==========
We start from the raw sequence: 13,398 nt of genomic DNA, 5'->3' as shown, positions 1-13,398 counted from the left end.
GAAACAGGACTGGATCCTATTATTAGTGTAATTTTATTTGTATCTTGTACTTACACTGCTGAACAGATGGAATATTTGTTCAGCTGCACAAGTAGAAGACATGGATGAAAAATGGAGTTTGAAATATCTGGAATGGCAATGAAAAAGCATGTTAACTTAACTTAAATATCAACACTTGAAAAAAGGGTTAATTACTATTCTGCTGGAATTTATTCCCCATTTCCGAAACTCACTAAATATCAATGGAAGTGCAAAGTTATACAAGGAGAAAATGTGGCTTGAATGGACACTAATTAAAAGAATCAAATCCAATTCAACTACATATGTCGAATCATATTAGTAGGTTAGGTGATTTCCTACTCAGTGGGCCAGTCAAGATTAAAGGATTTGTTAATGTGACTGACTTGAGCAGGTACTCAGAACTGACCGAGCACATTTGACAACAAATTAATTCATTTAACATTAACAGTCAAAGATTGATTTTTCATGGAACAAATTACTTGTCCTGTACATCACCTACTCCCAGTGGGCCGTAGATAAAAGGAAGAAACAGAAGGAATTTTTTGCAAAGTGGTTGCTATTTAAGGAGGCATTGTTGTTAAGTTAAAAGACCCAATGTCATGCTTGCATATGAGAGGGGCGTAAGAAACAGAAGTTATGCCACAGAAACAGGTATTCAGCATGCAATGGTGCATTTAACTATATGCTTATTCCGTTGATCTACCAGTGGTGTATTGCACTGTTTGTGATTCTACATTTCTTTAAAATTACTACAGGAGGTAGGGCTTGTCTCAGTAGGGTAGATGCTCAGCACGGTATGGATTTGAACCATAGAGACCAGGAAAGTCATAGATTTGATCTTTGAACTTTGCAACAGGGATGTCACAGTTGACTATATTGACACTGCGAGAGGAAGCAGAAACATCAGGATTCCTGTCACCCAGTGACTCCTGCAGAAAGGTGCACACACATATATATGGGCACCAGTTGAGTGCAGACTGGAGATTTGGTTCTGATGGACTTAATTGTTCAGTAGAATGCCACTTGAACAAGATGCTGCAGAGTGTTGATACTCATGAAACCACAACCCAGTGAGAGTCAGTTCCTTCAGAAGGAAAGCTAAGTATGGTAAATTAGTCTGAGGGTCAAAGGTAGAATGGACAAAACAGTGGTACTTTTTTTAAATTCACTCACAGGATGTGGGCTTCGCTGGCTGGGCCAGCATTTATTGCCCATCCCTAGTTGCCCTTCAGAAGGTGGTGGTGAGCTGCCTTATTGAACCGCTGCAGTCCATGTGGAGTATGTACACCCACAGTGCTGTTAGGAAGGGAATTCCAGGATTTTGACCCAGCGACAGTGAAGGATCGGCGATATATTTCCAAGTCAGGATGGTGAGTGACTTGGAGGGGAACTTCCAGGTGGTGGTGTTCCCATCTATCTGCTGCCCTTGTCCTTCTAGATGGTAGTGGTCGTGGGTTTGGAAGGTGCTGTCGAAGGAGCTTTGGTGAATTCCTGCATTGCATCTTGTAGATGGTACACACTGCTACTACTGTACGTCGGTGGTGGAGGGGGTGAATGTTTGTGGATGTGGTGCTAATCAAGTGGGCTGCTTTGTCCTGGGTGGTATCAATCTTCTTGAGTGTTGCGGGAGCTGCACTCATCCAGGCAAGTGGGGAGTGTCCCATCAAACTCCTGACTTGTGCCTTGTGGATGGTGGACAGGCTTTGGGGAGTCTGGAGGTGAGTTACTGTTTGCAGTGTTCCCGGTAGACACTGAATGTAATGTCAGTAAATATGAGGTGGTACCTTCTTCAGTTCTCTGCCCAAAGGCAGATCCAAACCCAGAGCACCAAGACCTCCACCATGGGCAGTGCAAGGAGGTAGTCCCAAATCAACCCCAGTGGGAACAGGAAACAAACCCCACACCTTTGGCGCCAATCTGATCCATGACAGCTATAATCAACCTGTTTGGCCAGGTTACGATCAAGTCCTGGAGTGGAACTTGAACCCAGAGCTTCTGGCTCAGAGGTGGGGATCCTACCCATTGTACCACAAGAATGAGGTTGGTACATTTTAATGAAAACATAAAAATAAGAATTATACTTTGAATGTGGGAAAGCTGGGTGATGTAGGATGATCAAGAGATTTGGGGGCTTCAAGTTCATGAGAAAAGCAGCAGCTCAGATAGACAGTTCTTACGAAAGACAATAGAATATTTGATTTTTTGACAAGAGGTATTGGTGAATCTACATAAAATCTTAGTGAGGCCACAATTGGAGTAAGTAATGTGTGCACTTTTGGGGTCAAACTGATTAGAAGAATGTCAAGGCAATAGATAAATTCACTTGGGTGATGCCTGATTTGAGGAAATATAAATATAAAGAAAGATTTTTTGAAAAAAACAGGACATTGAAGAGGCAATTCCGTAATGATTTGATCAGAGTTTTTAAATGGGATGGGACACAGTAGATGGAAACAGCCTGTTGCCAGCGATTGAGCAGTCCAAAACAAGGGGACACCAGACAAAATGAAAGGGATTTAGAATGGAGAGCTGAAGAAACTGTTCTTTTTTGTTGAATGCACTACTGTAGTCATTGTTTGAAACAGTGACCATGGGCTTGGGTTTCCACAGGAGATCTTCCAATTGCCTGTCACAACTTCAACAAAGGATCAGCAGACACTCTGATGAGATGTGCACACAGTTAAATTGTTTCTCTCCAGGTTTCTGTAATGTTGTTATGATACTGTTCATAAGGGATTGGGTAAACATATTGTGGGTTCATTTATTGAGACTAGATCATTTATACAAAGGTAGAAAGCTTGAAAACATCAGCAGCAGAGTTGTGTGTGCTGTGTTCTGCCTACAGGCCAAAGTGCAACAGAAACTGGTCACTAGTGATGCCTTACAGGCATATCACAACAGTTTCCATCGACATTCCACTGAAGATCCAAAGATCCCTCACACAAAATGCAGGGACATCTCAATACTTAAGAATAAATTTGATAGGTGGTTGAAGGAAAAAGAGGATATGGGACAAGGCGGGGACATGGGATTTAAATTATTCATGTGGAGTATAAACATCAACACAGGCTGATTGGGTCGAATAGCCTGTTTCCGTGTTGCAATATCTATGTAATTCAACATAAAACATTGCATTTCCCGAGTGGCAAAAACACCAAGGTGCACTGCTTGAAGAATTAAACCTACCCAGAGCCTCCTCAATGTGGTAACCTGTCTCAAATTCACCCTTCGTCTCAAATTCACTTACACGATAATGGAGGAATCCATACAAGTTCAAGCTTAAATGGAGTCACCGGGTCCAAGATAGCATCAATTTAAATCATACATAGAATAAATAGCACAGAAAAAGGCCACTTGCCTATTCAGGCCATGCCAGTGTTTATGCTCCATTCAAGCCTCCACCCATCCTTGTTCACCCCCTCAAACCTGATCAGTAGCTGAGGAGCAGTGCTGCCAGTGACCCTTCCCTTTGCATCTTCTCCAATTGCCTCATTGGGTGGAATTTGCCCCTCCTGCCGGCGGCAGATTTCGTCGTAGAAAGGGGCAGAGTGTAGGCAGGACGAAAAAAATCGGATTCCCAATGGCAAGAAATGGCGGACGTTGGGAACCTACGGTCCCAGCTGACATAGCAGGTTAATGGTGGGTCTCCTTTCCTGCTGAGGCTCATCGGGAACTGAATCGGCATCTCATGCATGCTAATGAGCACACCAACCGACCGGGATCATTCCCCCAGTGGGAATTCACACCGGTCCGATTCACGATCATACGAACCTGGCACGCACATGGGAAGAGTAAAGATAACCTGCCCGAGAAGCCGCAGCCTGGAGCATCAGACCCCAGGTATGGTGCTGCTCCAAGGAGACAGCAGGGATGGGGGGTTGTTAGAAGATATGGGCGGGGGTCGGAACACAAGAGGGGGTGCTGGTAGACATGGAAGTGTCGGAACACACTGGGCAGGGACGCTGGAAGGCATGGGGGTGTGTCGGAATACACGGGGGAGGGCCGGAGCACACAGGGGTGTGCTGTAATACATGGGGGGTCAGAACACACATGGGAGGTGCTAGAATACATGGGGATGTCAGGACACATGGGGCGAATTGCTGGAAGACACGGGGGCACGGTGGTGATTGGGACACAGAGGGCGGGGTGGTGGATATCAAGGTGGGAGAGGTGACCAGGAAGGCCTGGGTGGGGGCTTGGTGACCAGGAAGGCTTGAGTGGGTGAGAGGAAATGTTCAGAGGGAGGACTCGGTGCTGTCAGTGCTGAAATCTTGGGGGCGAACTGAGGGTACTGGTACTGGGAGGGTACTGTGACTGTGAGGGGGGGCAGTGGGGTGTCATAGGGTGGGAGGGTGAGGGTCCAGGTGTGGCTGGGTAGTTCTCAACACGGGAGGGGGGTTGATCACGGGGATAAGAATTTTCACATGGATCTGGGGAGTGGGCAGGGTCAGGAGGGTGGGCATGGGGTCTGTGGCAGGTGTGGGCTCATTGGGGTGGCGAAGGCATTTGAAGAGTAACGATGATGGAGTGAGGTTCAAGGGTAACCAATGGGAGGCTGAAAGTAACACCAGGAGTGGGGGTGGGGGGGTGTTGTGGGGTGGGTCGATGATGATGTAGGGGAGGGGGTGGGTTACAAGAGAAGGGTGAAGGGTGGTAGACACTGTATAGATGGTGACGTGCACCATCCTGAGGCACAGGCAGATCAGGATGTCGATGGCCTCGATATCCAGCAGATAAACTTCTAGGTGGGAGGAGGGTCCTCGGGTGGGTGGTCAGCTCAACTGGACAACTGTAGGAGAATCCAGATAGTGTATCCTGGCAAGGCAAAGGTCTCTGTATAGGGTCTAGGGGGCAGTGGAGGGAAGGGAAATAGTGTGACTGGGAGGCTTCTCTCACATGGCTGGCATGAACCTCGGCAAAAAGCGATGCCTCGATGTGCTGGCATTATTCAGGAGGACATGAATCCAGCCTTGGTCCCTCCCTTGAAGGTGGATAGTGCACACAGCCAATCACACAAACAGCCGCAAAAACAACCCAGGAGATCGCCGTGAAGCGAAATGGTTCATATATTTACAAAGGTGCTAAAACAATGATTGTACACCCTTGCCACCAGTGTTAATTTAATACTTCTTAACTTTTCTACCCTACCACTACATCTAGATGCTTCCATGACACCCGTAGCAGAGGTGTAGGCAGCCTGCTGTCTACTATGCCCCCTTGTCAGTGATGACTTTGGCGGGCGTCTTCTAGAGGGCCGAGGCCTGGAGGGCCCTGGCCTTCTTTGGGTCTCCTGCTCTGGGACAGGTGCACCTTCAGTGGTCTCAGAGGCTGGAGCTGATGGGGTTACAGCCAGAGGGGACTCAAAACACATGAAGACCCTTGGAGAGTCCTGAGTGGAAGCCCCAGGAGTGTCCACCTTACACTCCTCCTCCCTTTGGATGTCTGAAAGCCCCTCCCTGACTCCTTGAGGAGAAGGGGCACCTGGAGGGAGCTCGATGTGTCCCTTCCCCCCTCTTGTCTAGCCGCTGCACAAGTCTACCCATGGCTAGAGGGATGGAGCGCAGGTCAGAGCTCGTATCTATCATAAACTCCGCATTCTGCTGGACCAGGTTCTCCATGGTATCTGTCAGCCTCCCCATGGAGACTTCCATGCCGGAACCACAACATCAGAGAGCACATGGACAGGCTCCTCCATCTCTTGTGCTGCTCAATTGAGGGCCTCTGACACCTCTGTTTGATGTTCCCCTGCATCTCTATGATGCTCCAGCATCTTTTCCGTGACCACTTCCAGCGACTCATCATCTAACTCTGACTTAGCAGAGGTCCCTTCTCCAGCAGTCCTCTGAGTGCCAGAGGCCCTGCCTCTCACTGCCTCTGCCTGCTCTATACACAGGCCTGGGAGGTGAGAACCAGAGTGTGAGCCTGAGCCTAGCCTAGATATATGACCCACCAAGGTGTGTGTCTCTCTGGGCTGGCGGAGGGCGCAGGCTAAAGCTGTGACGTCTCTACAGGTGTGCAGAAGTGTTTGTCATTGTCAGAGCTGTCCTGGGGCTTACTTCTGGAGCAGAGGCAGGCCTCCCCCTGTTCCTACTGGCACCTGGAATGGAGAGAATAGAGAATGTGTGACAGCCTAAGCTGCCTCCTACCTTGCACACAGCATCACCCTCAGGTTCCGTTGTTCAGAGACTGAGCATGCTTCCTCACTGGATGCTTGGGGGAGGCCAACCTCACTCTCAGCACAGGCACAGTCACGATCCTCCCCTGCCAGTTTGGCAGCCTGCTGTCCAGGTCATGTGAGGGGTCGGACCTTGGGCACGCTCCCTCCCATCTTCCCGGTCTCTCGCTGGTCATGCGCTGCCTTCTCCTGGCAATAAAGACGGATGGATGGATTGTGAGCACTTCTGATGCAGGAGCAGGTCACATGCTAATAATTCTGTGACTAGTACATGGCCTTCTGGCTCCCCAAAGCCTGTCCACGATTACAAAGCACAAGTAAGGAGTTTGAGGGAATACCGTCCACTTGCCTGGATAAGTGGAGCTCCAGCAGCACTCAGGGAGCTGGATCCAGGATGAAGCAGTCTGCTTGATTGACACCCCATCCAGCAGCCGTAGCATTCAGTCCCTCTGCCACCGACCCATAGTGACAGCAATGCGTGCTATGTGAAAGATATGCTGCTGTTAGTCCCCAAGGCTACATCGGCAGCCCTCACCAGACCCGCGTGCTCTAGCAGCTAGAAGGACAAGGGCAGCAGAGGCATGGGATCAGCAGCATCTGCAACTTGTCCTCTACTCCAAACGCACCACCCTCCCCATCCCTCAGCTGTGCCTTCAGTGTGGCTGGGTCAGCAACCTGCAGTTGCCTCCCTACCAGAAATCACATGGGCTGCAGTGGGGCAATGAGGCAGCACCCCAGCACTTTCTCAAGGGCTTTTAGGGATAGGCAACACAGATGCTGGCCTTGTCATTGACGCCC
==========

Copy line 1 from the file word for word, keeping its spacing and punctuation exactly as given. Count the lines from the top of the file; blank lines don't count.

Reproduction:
We start from the raw sequence: 13,398 nt of genomic DNA, 5'->3' as shown, positions 1-13,398 counted from the left end.